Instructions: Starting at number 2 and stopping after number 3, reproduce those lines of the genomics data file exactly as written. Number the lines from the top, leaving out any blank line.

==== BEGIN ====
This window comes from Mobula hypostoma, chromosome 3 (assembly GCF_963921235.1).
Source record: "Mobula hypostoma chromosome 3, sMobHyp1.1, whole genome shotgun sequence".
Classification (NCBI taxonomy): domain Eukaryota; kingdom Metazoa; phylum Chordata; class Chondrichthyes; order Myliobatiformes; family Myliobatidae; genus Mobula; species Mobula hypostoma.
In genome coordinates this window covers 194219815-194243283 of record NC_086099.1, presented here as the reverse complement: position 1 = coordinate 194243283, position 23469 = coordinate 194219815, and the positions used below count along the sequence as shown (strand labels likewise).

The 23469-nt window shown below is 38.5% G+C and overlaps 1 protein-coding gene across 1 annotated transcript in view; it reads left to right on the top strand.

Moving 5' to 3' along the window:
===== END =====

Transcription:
Source record: "Mobula hypostoma chromosome 3, sMobHyp1.1, whole genome shotgun sequence".
Classification (NCBI taxonomy): domain Eukaryota; kingdom Metazoa; phylum Chordata; class Chondrichthyes; order Myliobatiformes; family Myliobatidae; genus Mobula; species Mobula hypostoma.